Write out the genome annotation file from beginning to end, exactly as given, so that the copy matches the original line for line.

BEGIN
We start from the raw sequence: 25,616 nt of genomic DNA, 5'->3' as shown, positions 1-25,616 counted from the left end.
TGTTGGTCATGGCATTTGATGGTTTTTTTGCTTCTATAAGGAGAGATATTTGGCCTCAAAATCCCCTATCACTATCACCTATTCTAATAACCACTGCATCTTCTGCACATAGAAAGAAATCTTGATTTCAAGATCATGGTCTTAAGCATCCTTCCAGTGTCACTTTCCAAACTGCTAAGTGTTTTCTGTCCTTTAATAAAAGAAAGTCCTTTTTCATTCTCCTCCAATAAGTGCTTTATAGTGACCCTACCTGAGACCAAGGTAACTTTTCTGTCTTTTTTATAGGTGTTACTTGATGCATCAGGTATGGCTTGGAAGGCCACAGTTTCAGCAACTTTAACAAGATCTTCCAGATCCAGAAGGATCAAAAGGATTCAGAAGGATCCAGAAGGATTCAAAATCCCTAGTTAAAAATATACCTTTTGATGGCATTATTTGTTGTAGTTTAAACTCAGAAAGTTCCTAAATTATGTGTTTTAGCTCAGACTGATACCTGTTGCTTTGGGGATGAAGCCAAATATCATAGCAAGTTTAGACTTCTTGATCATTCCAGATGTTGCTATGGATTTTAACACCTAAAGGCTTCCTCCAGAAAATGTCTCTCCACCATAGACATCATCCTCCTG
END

We start from the raw sequence: 25,616 nt of genomic DNA, 5'->3' as shown, positions 1-25,616 counted from the left end.
TGTTGGTCATGGCATTTGATGGTTTTTTTGCTTCTATAAGGAGAGATATTTGGCCTCAAAATCCCCTATCACTATCACCTATTCTAATAACCACTGCATCTTCTGCACATAGAAAGAAATCTTGATTTCAAGATCATGGTCTTAAGCATCCTTCCAGTGTCACTTTCCAAACTGCTAAGTGTTTTCTGTCCTTTAATAAAAGAAAGTCCTTTTTCATTCTCCTCCAATAAGTGCTTTATAGTGACCCTACCTGAGACCAAGGTAACTTTTCTGTCTTTTTTATAGGTGTTACTTGATGCATCAGGTATGGCTTGGAAGGCCACAGTTTCAGCAACTTTAACAAGATCTTCCAGATCCAGAAGGATCAAAAGGATTCAGAAGGATCCAGAAGGATTCAAAATCCCTAGTTAAAAATATACCTTTTGATGGCATTATTTGTTGTAGTTTAAACTCAGAAAGTTCCTAAATTATGTGTTTTAGCTCAGACTGATACCTGTTGCTTTGGGGATGAAGCCAAATATCATAGCAAGTTTAGACTTCTTGATCATTCCAGATGTTGCTATGGATTTTAACACCTAAAGGCTTCCTCCAGAAAATGTCTCTCCACCATAGACATCATCCTCCTG